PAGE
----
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Assessing Ozonated Water's Efficacy in Sanitizing Raw Vegetables for Pet Food Processing

January 2 2024

Ozone, when integrated into water for food processing, emerges as a robust and safe sanitizer. However, recent findings from the Arkansas Agricultural Experiment Station revealed that its efficacy in raw pet food processing varies based on...

Ozone, when integrated into water for food processing, emerges as a robust and safe sanitizer. However, recent findings from the Arkansas Agricultural Experiment Station revealed that its efficacy in raw pet food processing varies based on application methods and the nature of foods.

Unveiling Health Risks Associated with Salmonella in Pet Food

A study published in the Journal of Food Protection highlighted that 35% of pet visits to veterinary clinics are linked to salmonellosis, a foodborne illness often traced back to contaminated raw pet food. Additionally, cases of human salmonellosis have been associated with tainted raw pet food, raising concerns about public health risks.

Understanding the Potential of Ozonated Water

Kristen Gibson, the lead researcher, emphasized that while ozone is harmful in its gaseous form, it serves as a safe sanitizer when dissolved in water. The study aimed to assess ozonated water's effectiveness in controlling foodborne pathogens on commonly used raw vegetables for pet food, such as carrots, sweet potatoes, and butternut squash.

Challenges with Listeria in Raw Pet Food

Listeria monocytogenes, known for listeriosis, poses a significant challenge for raw pet food manufacturers. Despite rigorous processing techniques and storage measures, Listeria persists more than other harmful pathogens, including Salmonella and Shiga toxin-producing E. coli (STEC).

Addressing Cross-Contamination Risks

Gibson's team explored two application methods—spray-washing and batch-washing—with aqueous ozone to mitigate cross-contamination risks in water tanks used during food processing. Though not reaching the same pathogen reduction levels as high-pressure processing, the study confirmed effective sanitation practices for fruit and vegetable processing using recirculating water systems.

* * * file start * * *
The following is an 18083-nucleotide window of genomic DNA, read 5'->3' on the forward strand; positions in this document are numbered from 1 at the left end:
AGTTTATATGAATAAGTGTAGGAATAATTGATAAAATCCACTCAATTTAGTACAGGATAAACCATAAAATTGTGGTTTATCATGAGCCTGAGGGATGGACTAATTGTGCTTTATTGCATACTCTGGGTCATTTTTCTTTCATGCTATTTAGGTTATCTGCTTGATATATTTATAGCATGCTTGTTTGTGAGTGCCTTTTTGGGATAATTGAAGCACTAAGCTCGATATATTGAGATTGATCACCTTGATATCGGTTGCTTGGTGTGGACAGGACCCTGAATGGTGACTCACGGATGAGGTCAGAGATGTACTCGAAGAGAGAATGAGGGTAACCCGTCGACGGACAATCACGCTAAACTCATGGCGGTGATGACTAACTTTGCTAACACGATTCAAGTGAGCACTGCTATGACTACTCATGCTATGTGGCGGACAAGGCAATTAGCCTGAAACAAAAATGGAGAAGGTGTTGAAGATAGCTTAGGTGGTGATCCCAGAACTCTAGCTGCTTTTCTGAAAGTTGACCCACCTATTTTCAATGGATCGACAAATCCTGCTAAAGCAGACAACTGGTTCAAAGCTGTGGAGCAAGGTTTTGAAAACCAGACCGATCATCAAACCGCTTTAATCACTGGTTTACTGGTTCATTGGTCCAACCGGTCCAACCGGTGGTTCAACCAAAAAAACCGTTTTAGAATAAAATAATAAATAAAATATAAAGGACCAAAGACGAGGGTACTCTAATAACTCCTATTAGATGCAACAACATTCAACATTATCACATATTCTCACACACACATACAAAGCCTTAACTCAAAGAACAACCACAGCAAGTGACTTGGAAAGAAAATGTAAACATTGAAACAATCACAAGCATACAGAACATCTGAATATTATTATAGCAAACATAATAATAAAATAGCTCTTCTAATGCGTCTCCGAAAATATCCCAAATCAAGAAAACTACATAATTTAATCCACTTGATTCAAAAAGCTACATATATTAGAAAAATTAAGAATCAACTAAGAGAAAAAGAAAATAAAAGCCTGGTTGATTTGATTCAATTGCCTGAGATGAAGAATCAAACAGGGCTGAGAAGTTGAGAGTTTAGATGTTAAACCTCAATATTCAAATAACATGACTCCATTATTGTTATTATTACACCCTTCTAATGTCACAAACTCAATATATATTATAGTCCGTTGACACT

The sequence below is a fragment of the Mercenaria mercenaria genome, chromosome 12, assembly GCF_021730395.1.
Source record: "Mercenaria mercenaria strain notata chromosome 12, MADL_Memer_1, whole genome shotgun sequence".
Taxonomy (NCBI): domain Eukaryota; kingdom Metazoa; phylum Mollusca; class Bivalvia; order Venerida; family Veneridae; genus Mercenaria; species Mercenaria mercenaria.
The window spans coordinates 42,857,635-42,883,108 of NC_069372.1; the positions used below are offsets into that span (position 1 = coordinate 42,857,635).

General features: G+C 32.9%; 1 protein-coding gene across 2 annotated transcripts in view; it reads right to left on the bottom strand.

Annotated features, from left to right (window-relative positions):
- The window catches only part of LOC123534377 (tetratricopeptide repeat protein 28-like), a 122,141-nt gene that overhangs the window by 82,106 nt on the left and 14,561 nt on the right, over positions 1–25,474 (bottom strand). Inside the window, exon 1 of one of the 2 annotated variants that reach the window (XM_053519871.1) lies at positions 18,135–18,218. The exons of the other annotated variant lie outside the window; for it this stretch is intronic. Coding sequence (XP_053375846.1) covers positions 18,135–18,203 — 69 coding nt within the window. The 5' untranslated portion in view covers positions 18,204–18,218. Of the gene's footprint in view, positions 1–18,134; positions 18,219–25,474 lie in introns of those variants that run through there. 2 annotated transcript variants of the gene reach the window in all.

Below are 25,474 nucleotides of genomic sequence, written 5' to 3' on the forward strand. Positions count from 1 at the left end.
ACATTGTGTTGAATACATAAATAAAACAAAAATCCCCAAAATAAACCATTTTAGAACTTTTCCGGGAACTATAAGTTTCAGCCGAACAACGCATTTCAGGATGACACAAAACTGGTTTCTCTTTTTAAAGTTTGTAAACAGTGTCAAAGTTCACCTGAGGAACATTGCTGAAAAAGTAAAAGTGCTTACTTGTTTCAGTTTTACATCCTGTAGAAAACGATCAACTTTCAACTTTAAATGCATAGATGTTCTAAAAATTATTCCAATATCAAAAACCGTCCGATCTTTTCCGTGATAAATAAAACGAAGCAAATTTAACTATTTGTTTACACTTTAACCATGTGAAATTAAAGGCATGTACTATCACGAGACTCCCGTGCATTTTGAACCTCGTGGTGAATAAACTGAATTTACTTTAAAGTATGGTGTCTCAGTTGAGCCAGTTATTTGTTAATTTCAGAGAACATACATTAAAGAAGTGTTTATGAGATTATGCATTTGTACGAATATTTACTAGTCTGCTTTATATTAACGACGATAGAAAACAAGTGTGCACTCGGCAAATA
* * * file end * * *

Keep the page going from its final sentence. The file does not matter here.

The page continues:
Surface Variations and Sanitization

Studies analyzing the effectiveness of aqueous ozone against pathogens on rough-surfaced vegetables like root vegetables and tubers are limited. The research tested carrots, sweet potatoes, and butternut squash, indicating that while the spray-wash treatment significantly reduced pathogens on butternut squash, it didn't meet industry standards for carrots and sweet potatoes.

Optimizing Ozonated Water Concentration and Exposure

The study used a 5 parts per million ozone concentration with varied exposure times on frozen vegetables. Results suggested that prolonged exposure might damage carrots' physical properties. Batch-washing at five parts per million for 60 seconds showed similar results to plain water washing, urging further exploration for optimal concentrations.

Collaborative Research Insights

The research, conducted in collaboration with Ph.D. students and post-doctoral researchers, was partly supported by industry contributions. However, it should not be construed as product endorsement, and formal FDA review is pending.

Leveraging SGS Digicomply for Salmonella Incident Analysis

Using the Digicomply APP, we investigated the incident trend of Salmonella in Pet Food and Feed, noting a concerning trend. Since the outbreak in 2013, it appeared that the situation had stabilized. However, there is now an identified Salmonella outbreak that surpasses the 2013 outbreak in the number of incidents.

Salmonella Incidents in Pet Food

Over the last 3 years (from 2020 to 2023), the number of incidents has increased by 412%. Consequently, this demands manufacturers to adopt special safety protocols, explore, and implement tools such as SGS Digicomply to continue analyzing the situation and mitigate potential risks. Explore SGS Digicomply platform now.


In summary, the research conducted by the Arkansas Agricultural Experiment Station on ozonated water's efficacy in sanitizing raw vegetables for pet food processing underscored its variability in pathogen reduction across different vegetable surfaces. While ozonated water exhibited potential in mitigating cross-contamination risks in recirculating water systems, its effectiveness was influenced by factors such as application methods and vegetable types. Despite demonstrating promising results on some vegetable surfaces, achieving industry standards for pathogen reduction remained a challenge, emphasizing the persistent complexity in ensuring comprehensive pathogen control in raw pet food processing.

Tags: food safety, food regulations, food supply chain, dog food salmonella recall, food safety snapshot, salmonella, pet food and feed, Ozonated water, Pathogen


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